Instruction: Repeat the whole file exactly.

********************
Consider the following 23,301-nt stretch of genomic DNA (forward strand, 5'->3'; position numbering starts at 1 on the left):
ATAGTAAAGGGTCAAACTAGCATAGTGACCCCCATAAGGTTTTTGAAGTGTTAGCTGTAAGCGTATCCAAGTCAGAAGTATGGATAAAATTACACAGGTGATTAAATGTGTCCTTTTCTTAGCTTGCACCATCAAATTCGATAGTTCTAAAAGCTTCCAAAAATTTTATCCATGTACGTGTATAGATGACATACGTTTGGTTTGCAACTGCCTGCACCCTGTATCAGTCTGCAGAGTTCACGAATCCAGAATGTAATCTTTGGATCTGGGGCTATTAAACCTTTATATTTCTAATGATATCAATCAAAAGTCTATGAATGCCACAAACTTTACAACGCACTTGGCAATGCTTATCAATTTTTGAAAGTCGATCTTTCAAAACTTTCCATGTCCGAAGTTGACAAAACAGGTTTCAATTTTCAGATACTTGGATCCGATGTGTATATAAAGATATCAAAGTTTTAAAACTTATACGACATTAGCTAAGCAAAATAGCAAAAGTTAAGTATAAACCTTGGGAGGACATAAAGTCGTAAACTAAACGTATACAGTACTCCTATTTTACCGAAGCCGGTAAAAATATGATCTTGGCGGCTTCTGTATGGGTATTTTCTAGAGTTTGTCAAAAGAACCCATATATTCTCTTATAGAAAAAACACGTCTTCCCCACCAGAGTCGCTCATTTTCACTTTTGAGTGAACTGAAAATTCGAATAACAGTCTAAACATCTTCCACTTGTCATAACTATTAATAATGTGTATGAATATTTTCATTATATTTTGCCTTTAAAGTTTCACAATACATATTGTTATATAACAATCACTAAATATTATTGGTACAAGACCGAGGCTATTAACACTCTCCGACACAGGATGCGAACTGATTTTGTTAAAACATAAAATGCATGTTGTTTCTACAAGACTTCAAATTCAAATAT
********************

Consider the following 23,301-nt stretch of genomic DNA (forward strand, 5'->3'; position numbering starts at 1 on the left):
ATAGTAAAGGGTCAAACTAGCATAGTGACCCCCATAAGGTTTTTGAAGTGTTAGCTGTAAGCGTATCCAAGTCAGAAGTATGGATAAAATTACACAGGTGATTAAATGTGTCCTTTTCTTAGCTTGCACCATCAAATTCGATAGTTCTAAAAGCTTCCAAAAATTTTATCCATGTACGTGTATAGATGACATACGTTTGGTTTGCAACTGCCTGCACCCTGTATCAGTCTGCAGAGTTCACGAATCCAGAATGTAATCTTTGGATCTGGGGCTATTAAACCTTTATATTTCTAATGATATCAATCAAAAGTCTATGAATGCCACAAACTTTACAACGCACTTGGCAATGCTTATCAATTTTTGAAAGTCGATCTTTCAAAACTTTCCATGTCCGAAGTTGACAAAACAGGTTTCAATTTTCAGATACTTGGATCCGATGTGTATATAAAGATATCAAAGTTTTAAAACTTATACGACATTAGCTAAGCAAAATAGCAAAAGTTAAGTATAAACCTTGGGAGGACATAAAGTCGTAAACTAAACGTATACAGTACTCCTATTTTACCGAAGCCGGTAAAAATATGATCTTGGCGGCTTCTGTATGGGTATTTTCTAGAGTTTGTCAAAAGAACCCATATATTCTCTTATAGAAAAAACACGTCTTCCCCACCAGAGTCGCTCATTTTCACTTTTGAGTGAACTGAAAATTCGAATAACAGTCTAAACATCTTCCACTTGTCATAACTATTAATAATGTGTATGAATATTTTCATTATATTTTGCCTTTAAAGTTTCACAATACATATTGTTATATAACAATCACTAAATATTATTGGTACAAGACCGAGGCTATTAACACTCTCCGACACAGGATGCGAACTGATTTTGTTAAAACATAAAATGCATGTTGTTTCTACAAGACTTCAAATTCAAATAT